City, News

Boston covered in a sea of blue and yellow as hundreds march in solidarity with war-torn Ukraine

Ukraine Russia Peace March
People in Boston hold signs in protest of Russia’s invasion of Ukraine. Hundreds of people flooded downtown Boston Feb. 27 with yellow and blue signs and flags in solidarity with war-torn Ukraine. HUI-EN LIN/DFP STAFF

A sea of blue and yellow filled the streets of downtown Boston Sunday as hundreds showed up to protest Russia’s invasion of Ukraine.

The mass demonstration saw people waving the Ukrainian flag along with posters and banners in solidarity with the besieged nation.

At its core was Diana Zlotnikova, a Ukrainian woman and senior at Northeastern University, who organized the event and gave an impassioned speech right before the group of supporters began marching.

Battling tears and emotional stress, she urged those around her to “march today for peace.”

“We’ve come together today to show our love,” said Zlotnikova. “Love for our nation, and the heroes who are giving their lives to defend it.”

Zlotnikova’s family is currently embroiled in the conflict, taking refuge in a bomb shelter three hours from Kyiv.

On Feb. 24, Russia launched a large-scale invasion of Ukraine, displacing thousands of people in the country and inviting hefty sanctions from NATO countries, including the United States. On Sunday, before the Boston march took place, President Vladimir Putin put nuclear forces on high alert.

Despite an attempt at negotiations from both sides at the Belarusian border, Olga Tatashin, a Ukrainian woman from Crimea, said the danger is real.

“Trust Putin,” Tatashin said. “He’s a liar, he’s always lied. But I trust him in this because he said he will kill us, and we have to trust him this time.”

Supporters sang songs, clapped hands and chanted as they filed out of a snowy Boston Public Garden, the march’s initial meeting spot.

“Slava Ukraini,” a Ukrainian phrase that means “Glory to Ukraine,” was one of several cries heard throughout the day. 

The march continued onto Newbury and Boylston Street where the parade was led by a group of supporters carrying a massive heart-shaped sculpture made of yellow and blue balloons.

“We feel we want to support our friends in Ukraine, and we feel powerless,” said Aleksey Yeremenko, a Ukrainian man who was part of the team hoisting the balloons.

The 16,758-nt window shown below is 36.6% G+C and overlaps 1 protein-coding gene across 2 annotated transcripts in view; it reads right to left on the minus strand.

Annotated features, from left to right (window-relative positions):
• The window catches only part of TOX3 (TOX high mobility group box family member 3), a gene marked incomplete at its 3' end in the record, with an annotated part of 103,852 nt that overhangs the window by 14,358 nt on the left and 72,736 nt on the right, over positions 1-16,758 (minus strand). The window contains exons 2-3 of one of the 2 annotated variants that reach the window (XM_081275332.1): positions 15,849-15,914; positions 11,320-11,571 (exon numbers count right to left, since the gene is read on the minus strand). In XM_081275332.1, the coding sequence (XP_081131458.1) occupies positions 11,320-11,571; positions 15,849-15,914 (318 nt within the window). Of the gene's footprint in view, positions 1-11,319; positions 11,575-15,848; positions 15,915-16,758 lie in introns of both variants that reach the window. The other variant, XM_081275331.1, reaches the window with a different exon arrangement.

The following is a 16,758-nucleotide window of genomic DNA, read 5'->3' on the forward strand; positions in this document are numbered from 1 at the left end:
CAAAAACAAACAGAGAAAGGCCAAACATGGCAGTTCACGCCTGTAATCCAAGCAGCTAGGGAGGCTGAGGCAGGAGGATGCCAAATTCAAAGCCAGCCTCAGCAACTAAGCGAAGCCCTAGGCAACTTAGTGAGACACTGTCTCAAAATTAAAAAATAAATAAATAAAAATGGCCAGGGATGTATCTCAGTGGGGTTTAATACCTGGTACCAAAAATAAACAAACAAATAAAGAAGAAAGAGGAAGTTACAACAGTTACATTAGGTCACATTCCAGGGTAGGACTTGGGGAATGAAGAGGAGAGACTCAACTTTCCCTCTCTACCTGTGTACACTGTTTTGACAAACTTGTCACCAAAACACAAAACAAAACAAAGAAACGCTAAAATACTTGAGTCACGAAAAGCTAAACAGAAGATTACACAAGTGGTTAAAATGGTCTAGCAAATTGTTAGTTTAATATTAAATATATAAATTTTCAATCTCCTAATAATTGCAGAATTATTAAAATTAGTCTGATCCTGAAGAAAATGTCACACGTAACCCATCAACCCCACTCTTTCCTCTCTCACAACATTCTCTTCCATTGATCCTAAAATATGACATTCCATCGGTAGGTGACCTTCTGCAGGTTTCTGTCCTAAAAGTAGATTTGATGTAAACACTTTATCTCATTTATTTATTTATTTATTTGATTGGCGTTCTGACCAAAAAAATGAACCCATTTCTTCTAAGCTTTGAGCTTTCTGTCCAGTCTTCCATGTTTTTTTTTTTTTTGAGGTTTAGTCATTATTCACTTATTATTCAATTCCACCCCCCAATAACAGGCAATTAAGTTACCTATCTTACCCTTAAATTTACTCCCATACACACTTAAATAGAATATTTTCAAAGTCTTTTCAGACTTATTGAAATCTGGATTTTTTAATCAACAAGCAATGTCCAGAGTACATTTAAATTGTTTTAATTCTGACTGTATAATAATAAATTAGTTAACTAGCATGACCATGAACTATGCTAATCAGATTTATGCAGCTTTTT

Mark Vuntsev, a Russian-born supporter of Ukraine helping keep the heart-shaped sculpture raised, said what Russia is doing is “an atrocity.”

“My family’s all from [Ukraine], they’re struggling but they’re resisting,” Vuntsev said. “Ukrainians are amazing.”

A Russian student and a senior in the Boston University Questrom School of Business, who chose to remain anonymous out of fear of repercussion, said Ukraine and Russia are countries that share history, culture and heritage.

“Ukraine is our brother nation,” she said. 

A woman from Belarus, who was draped in the Belarusian opposition flag in protest of Lukashenko’s ties with Russia, said although her country is closely allied with Putin, she feels an obligation to speak for those in her country and in Russia who cannot.

“The problem I have is, and I think Russians also experienced this as well, where, for so many years, they’ve been under a domestic oppressor, that even if they wanted to go out like we are right now, they might lose their job, their income, their life,” she told The Daily Free Press under the condition of anonymity due to fear of retaliation from the Belarusian government.

Oleksandr Litus, a Ukrainian student at Northeastern University, said his family is hiding out in Kyiv as fighting rages around them. 

“They’re scared, and the only thing right now that helps them is the meeting we’re doing here,” he said. “They are watching the news and they’re watching the whole world support them, and it helps them a lot.”

Dan Kidd, a Czechoslovakian-born supporter from Maine who drove three hours to march, said Putin is to blame for the war — not the Russian people.

“People are the same everywhere in the world,” Kidd said. “I’d like to get the Russian people to depose Putin.”

With tears in his eyes, Kidd expressed concern that people will fail to remember what the world went through during the time of The Iron Curtain and the Soviet Union, which he lived through.

“It was pretty awful,” Kidd said. “You get a new generation and you forget.”

Correction: An earlier version of this story misquoted Diana Zlotnikova in paragraphs four and five. The article has been amended to include the correct quotation.

More Articles

One Comment

  1. Well done, students!